Effects of Caffeine


Do you know the different effects of caffeine? 80% of the population consumes some type of caffeine, in the US it’s at about 90%.

Caffeine is a natural stimulant most commonly found in tea, coffee, and cacao plants.

It works by stimulating the brain and central nervous system, helping you stay alert and prevent the onset of tiredness.

Caffeine vs Adenosine

To understand the function of caffeine one has to grasp the concept of another neurotransmitter called adenosine. 

Most people initially drink caffeine in the form of a beverage. It’s absorbed in the small intestines within an hour and becomes available throughout the blood and most parts of the body, including your brain. The mean half-life of caffeine is about 5 hrs. 

As it starts entering your brain, it starts competing with adenosine.

How Adenosine Makes You Feel Sleepy

There are many different receptors in your brain, different ones have different effects. The one we’re interested in is the A1 receptor. Adenosine locks with the A1 receptor, it promotes muscle relaxation and sleepiness, which is why people get tired as the day progresses.

Furthermore, adenosine can bind to the A2A receptor. This binding interferes with the release of mood-improving neurotransmitters, such as dopamine. Adenosine itself is produced primarily from physical work and intensive brain use. That is why over the course of the day your body accumulates adenosine.

The caffeine in your brain is competing with adenosine and preventing it from binding to A1 receptors. This is why it promotes wakefulness.

Caffeine doesn’t actually lock in with the A1 receptor. It’s more like something that gets in the way and occupies the lock, rather than actually unlocking it.

It similarly gets in the way of the A2A receptor, which can help promote the release of dopamine and glutamate, making you feel good after a cup of coffee.

Before Caffeine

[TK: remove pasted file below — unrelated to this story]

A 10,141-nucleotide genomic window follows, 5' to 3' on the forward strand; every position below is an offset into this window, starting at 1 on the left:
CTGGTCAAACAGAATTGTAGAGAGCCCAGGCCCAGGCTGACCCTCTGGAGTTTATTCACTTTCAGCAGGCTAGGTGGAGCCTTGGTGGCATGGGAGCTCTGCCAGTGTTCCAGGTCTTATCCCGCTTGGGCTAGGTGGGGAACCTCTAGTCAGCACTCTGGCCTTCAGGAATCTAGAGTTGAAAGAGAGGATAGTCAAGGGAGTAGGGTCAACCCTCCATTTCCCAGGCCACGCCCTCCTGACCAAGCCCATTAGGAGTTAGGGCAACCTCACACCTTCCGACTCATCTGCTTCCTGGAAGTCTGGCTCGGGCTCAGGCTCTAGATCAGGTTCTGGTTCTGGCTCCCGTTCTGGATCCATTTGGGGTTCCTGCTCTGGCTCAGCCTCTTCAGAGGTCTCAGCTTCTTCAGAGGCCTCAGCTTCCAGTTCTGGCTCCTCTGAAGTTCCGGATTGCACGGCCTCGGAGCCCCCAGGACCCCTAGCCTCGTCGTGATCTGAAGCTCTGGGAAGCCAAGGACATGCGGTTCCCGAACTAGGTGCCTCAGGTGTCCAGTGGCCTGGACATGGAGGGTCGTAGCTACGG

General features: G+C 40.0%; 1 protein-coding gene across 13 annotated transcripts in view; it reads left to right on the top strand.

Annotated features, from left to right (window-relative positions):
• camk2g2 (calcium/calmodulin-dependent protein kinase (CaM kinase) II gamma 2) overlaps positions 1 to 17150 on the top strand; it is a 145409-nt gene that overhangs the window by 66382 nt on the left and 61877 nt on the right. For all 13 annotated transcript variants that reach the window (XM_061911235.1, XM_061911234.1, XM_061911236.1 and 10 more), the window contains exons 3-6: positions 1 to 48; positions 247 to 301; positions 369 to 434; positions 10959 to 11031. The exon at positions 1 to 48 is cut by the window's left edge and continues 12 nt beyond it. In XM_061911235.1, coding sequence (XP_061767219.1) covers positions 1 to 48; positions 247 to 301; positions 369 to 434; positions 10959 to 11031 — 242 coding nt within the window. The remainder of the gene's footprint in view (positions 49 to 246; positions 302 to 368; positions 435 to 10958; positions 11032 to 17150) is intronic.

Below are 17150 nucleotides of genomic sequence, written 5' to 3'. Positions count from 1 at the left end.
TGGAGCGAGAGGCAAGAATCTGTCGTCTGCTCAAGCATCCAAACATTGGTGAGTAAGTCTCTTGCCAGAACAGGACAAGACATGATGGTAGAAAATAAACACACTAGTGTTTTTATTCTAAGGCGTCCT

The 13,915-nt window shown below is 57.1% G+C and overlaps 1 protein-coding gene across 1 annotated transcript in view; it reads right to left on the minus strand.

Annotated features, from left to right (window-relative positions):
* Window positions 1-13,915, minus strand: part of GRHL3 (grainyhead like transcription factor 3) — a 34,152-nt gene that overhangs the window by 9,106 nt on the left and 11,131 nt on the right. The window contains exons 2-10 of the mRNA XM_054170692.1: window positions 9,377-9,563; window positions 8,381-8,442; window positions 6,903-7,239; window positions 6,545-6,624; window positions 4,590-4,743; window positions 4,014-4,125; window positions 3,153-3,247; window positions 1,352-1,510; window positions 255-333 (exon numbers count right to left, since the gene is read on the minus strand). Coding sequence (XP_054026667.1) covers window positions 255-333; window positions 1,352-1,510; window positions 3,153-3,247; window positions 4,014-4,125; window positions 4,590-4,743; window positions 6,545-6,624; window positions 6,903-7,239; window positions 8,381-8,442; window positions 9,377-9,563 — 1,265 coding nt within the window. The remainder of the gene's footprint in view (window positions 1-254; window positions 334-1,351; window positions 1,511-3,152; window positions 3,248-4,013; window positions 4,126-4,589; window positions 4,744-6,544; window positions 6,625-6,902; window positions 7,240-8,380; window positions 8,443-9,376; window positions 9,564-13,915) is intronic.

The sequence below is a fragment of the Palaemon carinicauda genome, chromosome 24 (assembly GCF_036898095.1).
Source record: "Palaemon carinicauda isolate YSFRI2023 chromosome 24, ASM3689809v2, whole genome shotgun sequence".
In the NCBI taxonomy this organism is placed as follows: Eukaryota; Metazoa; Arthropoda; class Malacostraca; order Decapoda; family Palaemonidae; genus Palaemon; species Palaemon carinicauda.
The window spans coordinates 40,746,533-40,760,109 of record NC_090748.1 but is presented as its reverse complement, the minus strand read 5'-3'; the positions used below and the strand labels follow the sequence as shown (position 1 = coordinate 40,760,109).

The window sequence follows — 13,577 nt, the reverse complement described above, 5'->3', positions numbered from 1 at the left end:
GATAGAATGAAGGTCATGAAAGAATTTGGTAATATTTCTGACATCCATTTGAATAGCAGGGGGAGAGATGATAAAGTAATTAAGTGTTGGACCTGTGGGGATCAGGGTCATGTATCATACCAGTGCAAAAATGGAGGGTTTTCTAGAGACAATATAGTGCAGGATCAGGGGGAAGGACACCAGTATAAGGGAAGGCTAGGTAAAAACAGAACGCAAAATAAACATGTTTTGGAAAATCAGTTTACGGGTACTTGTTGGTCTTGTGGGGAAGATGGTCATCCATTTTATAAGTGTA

When you first wake up, your body has metabolized away the adenosine molecules. You’re a bit groggy, but you’re waking up.

Effects of Caffeine

  • Stimulates your central nervous system, which can make you feel more awake and give you a boost of energy
  • Is a diuretic, meaning that it helps your body get rid of extra salt and water by urinating more
  • Increases the release of acid in your stomach, sometimes leading to an upset stomach or heartburn
    • May interfere with the absorption of calcium in the body

How much Caffeine 

  • 1 cup of coffee = 100 mg
  • 1 cup of tea = 50 mg
  • 1 can/ 12 fl oz red bull = 112 mg
  • 1 can/ 16fl oz monster = 160 mg
  • 1can/ 16 fl oz bang = 300 mg

Interesting Studies

  • This study investigated the within‐person relationship between caffeine intake and sleep duration at home.
  • 377 participants (aged 35–85 years) completed a 7‐day diary study [1].
  • Results revealed a significant effect of sleep duration on the change tendency of caffeine use: a shorter sleep duration predicted a stronger tendency to consume caffeine, and this phenomenon was only found in middle-aged adults (aged 35–55 years) not in older adults (aged 55+).
  • This study measured the effects of 0, 12.5, 25, 50, and 100 mg caffeine on cognitive performance, mood, and thirst in adults with low and moderate to high habitual caffeine intakes [2].
  • All doses of caffeine significantly affected cognitive performance, and the dose-response relationships for these effects were rather flat. 
  • The effects on performance were more marked in individuals with a higher level of habitual caffeine intake, whereas caffeine increased thirst only in low caffeine consumers. 
  • Conclusions: After overnight caffeine abstinence, caffeine can significantly affect cognitive performance, mood, and thirst at doses within and even lower than the range of amounts of caffeine contained in a single serving of popular caffeine-containing drinks. Regular caffeine consumers appear to show substantial tolerance to the thirst-increasing but not to the performance and mood effects of caffeine.
  • A group of 1875 healthy adults, stratified for age (range 24 – 81 years), sex, and general ability, were screened for the habitual intake of coffee and tea and took part in extensive cognitive testing.
  • Multiple regression analysis with control for age, sex, socio‐demographic variables, and substance use showed that habitual caffeine consumption was significantly related to better long‐term memory performance and faster locomotor speed. 
  • No relationships were found between habitual caffeine consumption and short-term memory, information processing, planning, and attention as measured with the Stroop Test. Moreover, no difference in sensitivity to caffeine intake between different age groups was found, suggesting that caffeine intake did not counteract age-related cognitive decline [3].
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